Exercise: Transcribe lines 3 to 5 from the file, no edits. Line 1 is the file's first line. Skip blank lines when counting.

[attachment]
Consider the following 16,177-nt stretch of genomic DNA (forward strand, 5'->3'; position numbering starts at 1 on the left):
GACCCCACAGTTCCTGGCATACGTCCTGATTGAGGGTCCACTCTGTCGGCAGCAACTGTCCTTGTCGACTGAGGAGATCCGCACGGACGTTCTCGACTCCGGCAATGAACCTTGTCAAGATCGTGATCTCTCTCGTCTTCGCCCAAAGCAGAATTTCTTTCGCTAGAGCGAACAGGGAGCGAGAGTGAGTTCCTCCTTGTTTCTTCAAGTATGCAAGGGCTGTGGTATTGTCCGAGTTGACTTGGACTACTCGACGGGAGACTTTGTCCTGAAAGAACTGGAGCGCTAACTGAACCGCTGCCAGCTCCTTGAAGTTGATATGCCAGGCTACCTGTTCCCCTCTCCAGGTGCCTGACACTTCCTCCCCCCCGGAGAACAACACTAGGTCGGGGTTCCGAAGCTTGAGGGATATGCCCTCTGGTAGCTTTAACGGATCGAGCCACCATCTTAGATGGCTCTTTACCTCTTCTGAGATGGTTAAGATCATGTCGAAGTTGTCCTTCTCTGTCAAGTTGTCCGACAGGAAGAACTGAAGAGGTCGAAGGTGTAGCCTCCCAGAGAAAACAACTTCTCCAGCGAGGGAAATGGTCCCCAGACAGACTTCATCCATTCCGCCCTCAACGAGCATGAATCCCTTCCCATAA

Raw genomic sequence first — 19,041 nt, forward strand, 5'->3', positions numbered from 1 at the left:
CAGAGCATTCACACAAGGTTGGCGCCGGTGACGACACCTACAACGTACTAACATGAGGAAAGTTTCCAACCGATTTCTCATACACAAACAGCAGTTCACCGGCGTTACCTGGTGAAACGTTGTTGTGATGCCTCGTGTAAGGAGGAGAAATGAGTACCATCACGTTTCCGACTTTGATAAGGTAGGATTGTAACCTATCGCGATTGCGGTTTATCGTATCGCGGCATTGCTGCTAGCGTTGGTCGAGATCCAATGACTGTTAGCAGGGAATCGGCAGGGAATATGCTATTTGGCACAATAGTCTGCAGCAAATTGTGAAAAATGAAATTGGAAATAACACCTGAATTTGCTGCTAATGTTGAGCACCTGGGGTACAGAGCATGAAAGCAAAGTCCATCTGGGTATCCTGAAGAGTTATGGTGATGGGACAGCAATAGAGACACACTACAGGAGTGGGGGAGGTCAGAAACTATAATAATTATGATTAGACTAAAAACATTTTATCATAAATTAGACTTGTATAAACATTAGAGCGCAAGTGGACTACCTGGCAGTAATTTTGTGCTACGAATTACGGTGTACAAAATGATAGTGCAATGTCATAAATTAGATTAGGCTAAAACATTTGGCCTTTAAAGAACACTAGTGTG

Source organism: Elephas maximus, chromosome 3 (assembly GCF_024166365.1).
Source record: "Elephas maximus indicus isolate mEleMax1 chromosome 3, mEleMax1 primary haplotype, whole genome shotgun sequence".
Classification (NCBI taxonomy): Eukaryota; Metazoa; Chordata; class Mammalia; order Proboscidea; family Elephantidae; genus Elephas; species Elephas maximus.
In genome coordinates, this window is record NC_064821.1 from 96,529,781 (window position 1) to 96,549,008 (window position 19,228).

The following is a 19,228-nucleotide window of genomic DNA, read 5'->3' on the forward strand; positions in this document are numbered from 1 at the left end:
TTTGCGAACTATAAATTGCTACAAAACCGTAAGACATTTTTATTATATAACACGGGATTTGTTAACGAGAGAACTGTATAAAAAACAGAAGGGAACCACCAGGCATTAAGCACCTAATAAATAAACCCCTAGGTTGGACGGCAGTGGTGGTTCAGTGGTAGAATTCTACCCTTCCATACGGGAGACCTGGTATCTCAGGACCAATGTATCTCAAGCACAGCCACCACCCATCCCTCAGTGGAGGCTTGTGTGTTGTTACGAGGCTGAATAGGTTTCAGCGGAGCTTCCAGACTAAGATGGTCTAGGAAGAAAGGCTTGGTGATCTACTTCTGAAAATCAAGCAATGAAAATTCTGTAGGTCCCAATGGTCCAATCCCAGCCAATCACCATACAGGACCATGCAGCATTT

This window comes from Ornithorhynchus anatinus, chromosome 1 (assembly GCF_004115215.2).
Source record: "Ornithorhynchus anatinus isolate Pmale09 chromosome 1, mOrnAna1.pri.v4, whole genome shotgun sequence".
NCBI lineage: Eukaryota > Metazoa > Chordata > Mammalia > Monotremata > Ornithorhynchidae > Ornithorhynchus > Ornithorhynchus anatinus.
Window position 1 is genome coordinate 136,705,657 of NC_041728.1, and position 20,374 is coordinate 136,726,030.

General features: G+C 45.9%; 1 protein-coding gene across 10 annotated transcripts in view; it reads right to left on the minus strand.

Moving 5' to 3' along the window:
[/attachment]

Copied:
Raw genomic sequence first — 19,041 nt, forward strand, 5'->3', positions numbered from 1 at the left:
CAGAGCATTCACACAAGGTTGGCGCCGGTGACGACACCTACAACGTACTAACATGAGGAAAGTTTCCAACCGATTTCTCATACACAAACAGCAGTTCACCGGCGTTACCTGGTGAAACGTTGTTGTGATGCCTCGTGTAAGGAGGAGAAATGAGTACCATCACGTTTCCGACTTTGATAAGGTAGGATTGTAACCTATCGCGATTGCGGTTTATCGTATCGCGGCATTGCTGCTAGCGTTGGTCGAGATCCAATGACTGTTAGCAGGGAATCGGCAGGGAATATGCTATTTGGCACAATAGTCTGCAGCAAATTGTGAAAAATGAAATTGGAAATAACACCTGAATTTGCTGCTAATGTTGAGCACCTGGGGTACAGAGCATGAAAGCAAAGTCCATCTGGGTATCCTGAAGAGTTATGGTGATGGGACAGCAATAGAGACACACTACAGGAGTGGGGGAGGTCAGAAACTATAATAATTATGATTAGACTAAAAACATTTTATCATAAATTAGACTTGTATAAACATTAGAGCGCAAGTGGACTACCTGGCAGTAATTTTGTGCTACGAATTACGGTGTACAAAATGATAGTGCAATGTCATAAATTAGATTAGGCTAAAACATTTGGCCTTTAAAGAACACTAGTGTG

Source organism: Elephas maximus, chromosome 3 (assembly GCF_024166365.1).